Beyond 2010: Four Trends that Will Shape the Next Decade of Telecom

Huawei has published its viewson the next ten years in the telecom sector saying that thanks to technical innovations, the industry has enjoyed continuous and unprecedented levels of growth over the past 20 years.

“However, a significant challenge looms in the years ahead – a saturated subscriber base and highly penetrated telecom services. How can the industry adapt and stay ahead in this new environment?”

Huawei’s focus is to look beyond four key trends that will shape our next decade in telecommunications.

1. Beyond population, the Internet of Things is creating a subscriber base of 50 billion.

In some developed countries today, mobile communication penetration rates have already reached or surpassed 100%. In the next two years, the number of mobile subscribers will reach 5 billion, more than 80% of the global population. Even with such a high penetration rate, we will not reach the levels of human connection necessary to address issues such as energy shortages and environmental pollution.

The Internet of Things, which has come to describe a number of technologies, such as sensor network and RFID, that enable the Internet to reach out into the real world of physical objects, will help to close this gap. Appling information and communication technology (ICT) to different industries, we can connect all kind of machines, monitor machines precisely and control machines intelligently, achieving the objective of “efficiency improvement, scientific decision making, energy saving and environmental protection, and cost savings.”

The Internet of Things will expand communication from the six billion people around the world to the estimated 50 billion machines. This means significant opportunities for the telecom industry to surpass population and develop new subscribers. And this advancement will signify a massive shift in human development, from an electronic society (e-society), to a ubiquitous society (u-society), in which everything is connected and everything can be accessed anywhere.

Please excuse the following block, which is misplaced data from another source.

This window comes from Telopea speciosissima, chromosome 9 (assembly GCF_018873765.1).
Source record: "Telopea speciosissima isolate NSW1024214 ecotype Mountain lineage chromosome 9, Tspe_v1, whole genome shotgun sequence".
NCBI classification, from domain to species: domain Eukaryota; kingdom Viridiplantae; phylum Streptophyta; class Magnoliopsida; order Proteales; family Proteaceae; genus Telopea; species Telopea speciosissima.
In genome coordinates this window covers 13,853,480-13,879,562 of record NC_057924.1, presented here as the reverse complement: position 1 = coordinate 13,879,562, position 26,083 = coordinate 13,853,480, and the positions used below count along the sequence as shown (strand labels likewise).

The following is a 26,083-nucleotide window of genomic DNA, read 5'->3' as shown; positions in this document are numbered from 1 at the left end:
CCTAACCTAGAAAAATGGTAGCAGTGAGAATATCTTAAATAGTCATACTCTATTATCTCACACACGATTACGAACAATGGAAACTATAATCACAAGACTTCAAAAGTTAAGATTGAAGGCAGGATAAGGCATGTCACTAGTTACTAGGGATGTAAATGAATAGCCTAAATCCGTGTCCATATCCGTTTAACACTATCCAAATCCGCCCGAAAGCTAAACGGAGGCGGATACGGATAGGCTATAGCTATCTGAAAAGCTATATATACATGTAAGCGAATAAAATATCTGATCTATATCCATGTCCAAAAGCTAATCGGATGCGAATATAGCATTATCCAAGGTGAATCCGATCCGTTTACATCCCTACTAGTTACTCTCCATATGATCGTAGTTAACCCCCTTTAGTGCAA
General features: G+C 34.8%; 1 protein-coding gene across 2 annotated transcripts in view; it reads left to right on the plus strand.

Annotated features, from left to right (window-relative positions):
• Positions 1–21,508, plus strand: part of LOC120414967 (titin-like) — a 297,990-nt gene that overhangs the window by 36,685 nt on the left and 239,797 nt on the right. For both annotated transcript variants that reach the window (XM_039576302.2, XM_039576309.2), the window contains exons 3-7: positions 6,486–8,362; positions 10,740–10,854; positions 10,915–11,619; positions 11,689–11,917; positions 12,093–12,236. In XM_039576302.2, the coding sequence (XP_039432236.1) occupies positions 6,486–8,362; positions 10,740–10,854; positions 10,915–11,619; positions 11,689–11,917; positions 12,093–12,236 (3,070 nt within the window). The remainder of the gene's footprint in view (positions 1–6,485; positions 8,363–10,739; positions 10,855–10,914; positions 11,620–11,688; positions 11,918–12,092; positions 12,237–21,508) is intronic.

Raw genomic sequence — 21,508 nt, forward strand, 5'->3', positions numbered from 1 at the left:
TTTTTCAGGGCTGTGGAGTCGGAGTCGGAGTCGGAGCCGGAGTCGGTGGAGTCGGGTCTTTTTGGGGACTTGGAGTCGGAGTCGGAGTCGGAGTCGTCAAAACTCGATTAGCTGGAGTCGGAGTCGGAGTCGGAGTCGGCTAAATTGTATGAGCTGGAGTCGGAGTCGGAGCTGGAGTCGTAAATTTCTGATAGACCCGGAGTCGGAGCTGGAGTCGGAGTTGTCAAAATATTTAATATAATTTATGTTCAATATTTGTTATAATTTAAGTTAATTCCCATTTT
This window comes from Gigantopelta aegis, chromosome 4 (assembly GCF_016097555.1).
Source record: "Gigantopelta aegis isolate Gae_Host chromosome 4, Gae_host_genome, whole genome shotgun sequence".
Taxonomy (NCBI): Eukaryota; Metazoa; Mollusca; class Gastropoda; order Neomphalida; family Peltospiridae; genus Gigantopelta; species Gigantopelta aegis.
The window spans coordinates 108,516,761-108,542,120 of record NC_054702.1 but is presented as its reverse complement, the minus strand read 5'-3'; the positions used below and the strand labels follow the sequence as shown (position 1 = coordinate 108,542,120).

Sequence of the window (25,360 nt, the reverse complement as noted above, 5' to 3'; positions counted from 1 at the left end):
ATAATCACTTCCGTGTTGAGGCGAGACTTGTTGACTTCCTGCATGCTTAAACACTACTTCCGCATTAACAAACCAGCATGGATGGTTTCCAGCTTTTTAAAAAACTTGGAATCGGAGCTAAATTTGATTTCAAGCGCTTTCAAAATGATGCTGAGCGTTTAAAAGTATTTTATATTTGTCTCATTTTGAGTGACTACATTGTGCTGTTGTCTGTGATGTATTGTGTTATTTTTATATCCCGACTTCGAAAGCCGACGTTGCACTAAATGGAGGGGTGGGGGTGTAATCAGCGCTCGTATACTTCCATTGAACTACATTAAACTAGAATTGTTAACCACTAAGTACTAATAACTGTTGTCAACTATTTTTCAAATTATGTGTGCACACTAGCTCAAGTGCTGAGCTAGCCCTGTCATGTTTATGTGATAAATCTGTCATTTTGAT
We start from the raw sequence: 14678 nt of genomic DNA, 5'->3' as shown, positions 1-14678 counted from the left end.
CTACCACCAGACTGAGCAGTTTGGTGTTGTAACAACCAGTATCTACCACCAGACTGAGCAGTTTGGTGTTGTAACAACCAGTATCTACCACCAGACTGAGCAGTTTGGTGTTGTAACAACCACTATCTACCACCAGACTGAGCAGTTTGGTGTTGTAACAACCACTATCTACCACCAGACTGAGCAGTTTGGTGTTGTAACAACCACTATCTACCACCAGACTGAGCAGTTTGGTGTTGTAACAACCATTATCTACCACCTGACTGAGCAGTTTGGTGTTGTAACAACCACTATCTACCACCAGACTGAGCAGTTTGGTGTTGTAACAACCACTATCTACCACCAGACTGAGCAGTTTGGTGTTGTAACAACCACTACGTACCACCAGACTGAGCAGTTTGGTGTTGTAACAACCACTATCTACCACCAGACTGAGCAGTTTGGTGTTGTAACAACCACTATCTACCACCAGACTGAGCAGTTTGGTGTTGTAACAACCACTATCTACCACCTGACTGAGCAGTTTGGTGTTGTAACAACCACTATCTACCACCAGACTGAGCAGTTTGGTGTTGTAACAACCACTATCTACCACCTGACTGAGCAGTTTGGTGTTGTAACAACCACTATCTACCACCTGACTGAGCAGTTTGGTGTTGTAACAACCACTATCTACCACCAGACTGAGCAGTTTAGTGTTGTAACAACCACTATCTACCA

2. Beyond voice communications, booming mobile broadband is the next engine of telecom.

Revenues for traditional voice services have become saturated, and, with the advent and adoption of mobile communications, we have seen a gradual revenue decrease for these services. Mobile broadband, however, is now in its golden age. By 2014, the number of mobile broadband subscribers will grow by 10 times, reaching nearly 3 billion. Further development in mobile broadband has been helped by cost effective network technologies such as HSPA/LTE. Web Oriented Architecture (WOA) technology, which enables the development and adoption of widgets and “apps,” brings online services and industry services to mobile phones that greatly enrich and expand the services and applications available for mobile broadband. New smart devices, such as iPhones and Android phones, allow for advanced, yet simple, man-to-machine interactions, but thus far these devices remain out of reach for most users due to cost.

The explosive increase of mobile broadband adoption in the next decade and prohibitive costs will bring many challenges to the telecom industry. When these challenges can be addressed, mobile broadband will become the most significant force in the industry’s development. But in order to achieve sustainable growth, operators will need to increasingly shift their focus from voice communications to mobile broadband services.